Monday, October 20, 2003

main madhuri dixit banna chahti hoon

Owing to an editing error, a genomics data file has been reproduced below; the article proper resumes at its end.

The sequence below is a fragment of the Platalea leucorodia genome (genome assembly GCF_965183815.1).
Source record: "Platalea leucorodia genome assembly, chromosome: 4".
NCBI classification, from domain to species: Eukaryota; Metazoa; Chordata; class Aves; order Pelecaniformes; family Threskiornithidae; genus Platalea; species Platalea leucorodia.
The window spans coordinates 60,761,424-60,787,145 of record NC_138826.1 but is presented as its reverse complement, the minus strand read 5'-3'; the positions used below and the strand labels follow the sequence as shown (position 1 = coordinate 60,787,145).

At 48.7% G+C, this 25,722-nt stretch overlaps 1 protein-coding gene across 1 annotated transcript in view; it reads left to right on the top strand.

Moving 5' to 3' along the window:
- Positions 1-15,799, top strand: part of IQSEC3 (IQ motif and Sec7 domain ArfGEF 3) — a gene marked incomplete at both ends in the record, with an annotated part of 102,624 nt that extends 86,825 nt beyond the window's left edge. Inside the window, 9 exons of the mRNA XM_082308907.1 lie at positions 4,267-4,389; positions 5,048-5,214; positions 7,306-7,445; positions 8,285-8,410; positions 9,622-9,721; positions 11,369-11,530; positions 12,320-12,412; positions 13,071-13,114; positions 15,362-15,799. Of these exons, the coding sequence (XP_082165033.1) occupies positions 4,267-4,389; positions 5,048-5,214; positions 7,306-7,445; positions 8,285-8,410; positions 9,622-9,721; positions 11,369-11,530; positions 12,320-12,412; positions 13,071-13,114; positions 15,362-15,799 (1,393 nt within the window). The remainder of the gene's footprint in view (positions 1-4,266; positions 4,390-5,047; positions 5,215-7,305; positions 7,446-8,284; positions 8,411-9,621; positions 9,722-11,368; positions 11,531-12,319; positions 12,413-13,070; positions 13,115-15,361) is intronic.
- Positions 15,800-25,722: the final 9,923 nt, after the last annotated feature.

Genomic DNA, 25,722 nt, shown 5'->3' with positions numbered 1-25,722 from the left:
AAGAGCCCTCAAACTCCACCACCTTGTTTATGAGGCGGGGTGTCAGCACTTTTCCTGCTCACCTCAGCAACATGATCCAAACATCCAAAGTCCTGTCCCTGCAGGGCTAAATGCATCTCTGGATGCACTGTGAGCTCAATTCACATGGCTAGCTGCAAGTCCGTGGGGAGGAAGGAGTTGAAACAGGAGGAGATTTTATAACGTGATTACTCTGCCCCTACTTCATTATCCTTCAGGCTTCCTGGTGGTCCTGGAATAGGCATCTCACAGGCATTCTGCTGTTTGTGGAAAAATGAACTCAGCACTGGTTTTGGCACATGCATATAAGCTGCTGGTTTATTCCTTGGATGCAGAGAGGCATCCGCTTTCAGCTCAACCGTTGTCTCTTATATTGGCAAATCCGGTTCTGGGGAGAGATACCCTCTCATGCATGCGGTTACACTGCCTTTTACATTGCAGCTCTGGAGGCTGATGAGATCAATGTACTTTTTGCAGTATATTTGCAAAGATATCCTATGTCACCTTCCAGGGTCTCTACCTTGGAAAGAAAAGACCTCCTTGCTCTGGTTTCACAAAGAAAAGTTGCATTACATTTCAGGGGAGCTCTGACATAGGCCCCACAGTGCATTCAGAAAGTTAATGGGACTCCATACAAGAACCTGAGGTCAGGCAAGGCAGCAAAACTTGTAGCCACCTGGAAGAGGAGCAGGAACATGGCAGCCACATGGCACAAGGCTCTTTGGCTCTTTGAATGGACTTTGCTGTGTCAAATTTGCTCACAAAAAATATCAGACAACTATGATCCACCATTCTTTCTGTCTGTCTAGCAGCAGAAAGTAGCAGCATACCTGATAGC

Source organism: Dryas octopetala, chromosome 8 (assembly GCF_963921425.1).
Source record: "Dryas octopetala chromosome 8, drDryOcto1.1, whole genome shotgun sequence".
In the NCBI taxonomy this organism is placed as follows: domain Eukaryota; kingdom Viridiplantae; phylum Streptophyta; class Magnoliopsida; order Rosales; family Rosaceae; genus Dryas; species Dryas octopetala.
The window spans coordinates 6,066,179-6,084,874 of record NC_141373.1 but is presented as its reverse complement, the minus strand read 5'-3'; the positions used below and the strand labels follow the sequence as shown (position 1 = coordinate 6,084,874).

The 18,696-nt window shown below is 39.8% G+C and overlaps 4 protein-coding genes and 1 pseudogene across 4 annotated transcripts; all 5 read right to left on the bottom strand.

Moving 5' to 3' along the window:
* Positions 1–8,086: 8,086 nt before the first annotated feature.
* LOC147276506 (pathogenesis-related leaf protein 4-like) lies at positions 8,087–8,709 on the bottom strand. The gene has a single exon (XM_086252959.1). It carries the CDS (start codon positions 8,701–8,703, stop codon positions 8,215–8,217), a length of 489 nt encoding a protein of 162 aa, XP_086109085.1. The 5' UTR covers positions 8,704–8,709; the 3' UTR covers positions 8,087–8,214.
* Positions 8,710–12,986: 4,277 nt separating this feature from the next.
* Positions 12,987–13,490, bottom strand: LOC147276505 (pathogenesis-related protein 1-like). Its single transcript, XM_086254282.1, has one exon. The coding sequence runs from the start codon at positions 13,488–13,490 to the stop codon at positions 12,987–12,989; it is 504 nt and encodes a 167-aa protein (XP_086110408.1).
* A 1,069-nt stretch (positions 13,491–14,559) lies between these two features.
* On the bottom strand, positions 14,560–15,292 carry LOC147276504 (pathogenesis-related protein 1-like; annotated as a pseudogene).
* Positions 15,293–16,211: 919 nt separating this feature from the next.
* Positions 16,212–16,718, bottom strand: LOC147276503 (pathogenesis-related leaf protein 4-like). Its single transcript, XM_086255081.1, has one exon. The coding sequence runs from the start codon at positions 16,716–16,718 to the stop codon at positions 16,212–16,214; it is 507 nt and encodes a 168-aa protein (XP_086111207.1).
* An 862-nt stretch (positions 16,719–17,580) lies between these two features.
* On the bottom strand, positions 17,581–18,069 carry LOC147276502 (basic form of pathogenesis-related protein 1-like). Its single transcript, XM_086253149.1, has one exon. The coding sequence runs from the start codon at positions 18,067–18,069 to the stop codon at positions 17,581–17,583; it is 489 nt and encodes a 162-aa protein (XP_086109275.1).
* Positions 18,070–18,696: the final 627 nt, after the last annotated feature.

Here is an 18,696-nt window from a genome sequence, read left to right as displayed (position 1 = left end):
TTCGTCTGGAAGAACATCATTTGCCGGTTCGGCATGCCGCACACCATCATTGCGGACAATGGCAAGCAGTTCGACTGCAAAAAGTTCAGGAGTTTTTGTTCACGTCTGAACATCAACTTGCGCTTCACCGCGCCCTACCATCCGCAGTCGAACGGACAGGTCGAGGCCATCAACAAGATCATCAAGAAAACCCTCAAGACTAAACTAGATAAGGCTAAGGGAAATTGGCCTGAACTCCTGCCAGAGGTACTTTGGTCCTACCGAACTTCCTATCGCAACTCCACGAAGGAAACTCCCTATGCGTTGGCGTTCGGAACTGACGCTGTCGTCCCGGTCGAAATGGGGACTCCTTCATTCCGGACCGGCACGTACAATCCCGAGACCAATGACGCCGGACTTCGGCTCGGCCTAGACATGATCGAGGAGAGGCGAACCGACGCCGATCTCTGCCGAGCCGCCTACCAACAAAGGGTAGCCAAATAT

This film has its heart in the right place. I don't see mainstream success for it. The songs are purely situational, which means, unlike all the mainsteam incongruous hits, the soundtrack won't make much. There are performances in the film, instead of broad starry flourishes. There's a simple story, told honestly, very much in the vein of Hrishikesh Mukherjee. Full marks to Rajpal Yadav, Antara Mali, and Govind Namdeo. The story is evident: Chutki (Mali), who is a hit in her little village of Gajraulaa for being an excellent Madhuri Dixit clone, wants to become a heroine in Hindi films. Raajaaraam (Yadav) loves her, and offers her the pragmatic offer of marriage, since as her husband he can get her to Mumbai and help her make it big. There are the predictable hiccups, and the film thankfully maintains a decent balance between exposing the harshness of the film industry, underscoring the fact that there is still hope, and avoiding clichés. Benjamin Gilani makes a refreshing comeback cameo as Kapil Arya, a film director on the lookout for new faces (the dialogue in the sequences he is involved in are a welcome break from the kind of tacky hackneyed crap that people seem to dish out). There's a point in the film where Chutki makes a good splash in a music video for the remix of, you guessed it, a Madhuri "classic", dhak dhak karane lagaa. Springboarding off this, she gets a break as the heroine in a South production titled "Roshni: The Ray of Hope". Her co-stars turn out to be all clones: Junior Sachin Tendulkar (I didn't catch the name of the actor, but he does a fabulous, although brief, job), Junior Hrithik, Junior Saif, Junior Bachchan, Junior Dev Anand, Junior Dilip Kumar, Junior Shah Rukh Khan, Junior Sunny and Junior Johnny Lever (yep, you read that right!) (as well as a Junior Vinod Kambli). Chutki is miffed and says (not verbatim): "but they are all fakes. I cannot work with them". The irony of the secret of her "success" being her likeness to La Dixit does not go unnoticed, but merits from being unmentioned. Priceless.

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